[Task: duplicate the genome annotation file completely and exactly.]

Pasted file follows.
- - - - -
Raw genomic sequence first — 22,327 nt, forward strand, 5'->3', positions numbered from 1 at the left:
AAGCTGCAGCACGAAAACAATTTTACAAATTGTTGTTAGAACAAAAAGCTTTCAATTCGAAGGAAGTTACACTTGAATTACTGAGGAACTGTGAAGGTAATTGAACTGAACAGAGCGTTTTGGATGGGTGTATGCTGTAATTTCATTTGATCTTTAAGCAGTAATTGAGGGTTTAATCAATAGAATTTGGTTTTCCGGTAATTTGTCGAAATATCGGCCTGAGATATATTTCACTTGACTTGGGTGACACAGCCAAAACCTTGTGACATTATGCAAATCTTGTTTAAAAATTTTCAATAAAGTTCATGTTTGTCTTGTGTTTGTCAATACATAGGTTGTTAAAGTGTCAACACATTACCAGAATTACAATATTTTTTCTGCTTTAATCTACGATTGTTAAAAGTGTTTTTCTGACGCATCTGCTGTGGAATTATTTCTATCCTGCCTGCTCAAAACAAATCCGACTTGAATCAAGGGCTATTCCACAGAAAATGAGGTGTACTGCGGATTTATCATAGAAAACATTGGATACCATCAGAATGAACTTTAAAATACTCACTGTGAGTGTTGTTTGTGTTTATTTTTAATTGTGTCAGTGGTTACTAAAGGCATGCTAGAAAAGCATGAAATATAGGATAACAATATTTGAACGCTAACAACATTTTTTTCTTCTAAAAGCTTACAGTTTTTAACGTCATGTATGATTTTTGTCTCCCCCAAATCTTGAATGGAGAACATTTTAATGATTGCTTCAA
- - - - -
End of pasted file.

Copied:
Raw genomic sequence first — 22,327 nt, forward strand, 5'->3', positions numbered from 1 at the left:
AAGCTGCAGCACGAAAACAATTTTACAAATTGTTGTTAGAACAAAAAGCTTTCAATTCGAAGGAAGTTACACTTGAATTACTGAGGAACTGTGAAGGTAATTGAACTGAACAGAGCGTTTTGGATGGGTGTATGCTGTAATTTCATTTGATCTTTAAGCAGTAATTGAGGGTTTAATCAATAGAATTTGGTTTTCCGGTAATTTGTCGAAATATCGGCCTGAGATATATTTCACTTGACTTGGGTGACACAGCCAAAACCTTGTGACATTATGCAAATCTTGTTTAAAAATTTTCAATAAAGTTCATGTTTGTCTTGTGTTTGTCAATACATAGGTTGTTAAAGTGTCAACACATTACCAGAATTACAATATTTTTTCTGCTTTAATCTACGATTGTTAAAAGTGTTTTTCTGACGCATCTGCTGTGGAATTATTTCTATCCTGCCTGCTCAAAACAAATCCGACTTGAATCAAGGGCTATTCCACAGAAAATGAGGTGTACTGCGGATTTATCATAGAAAACATTGGATACCATCAGAATGAACTTTAAAATACTCACTGTGAGTGTTGTTTGTGTTTATTTTTAATTGTGTCAGTGGTTACTAAAGGCATGCTAGAAAAGCATGAAATATAGGATAACAATATTTGAACGCTAACAACATTTTTTTCTTCTAAAAGCTTACAGTTTTTAACGTCATGTATGATTTTTGTCTCCCCCAAATCTTGAATGGAGAACATTTTAATGATTGCTTCAA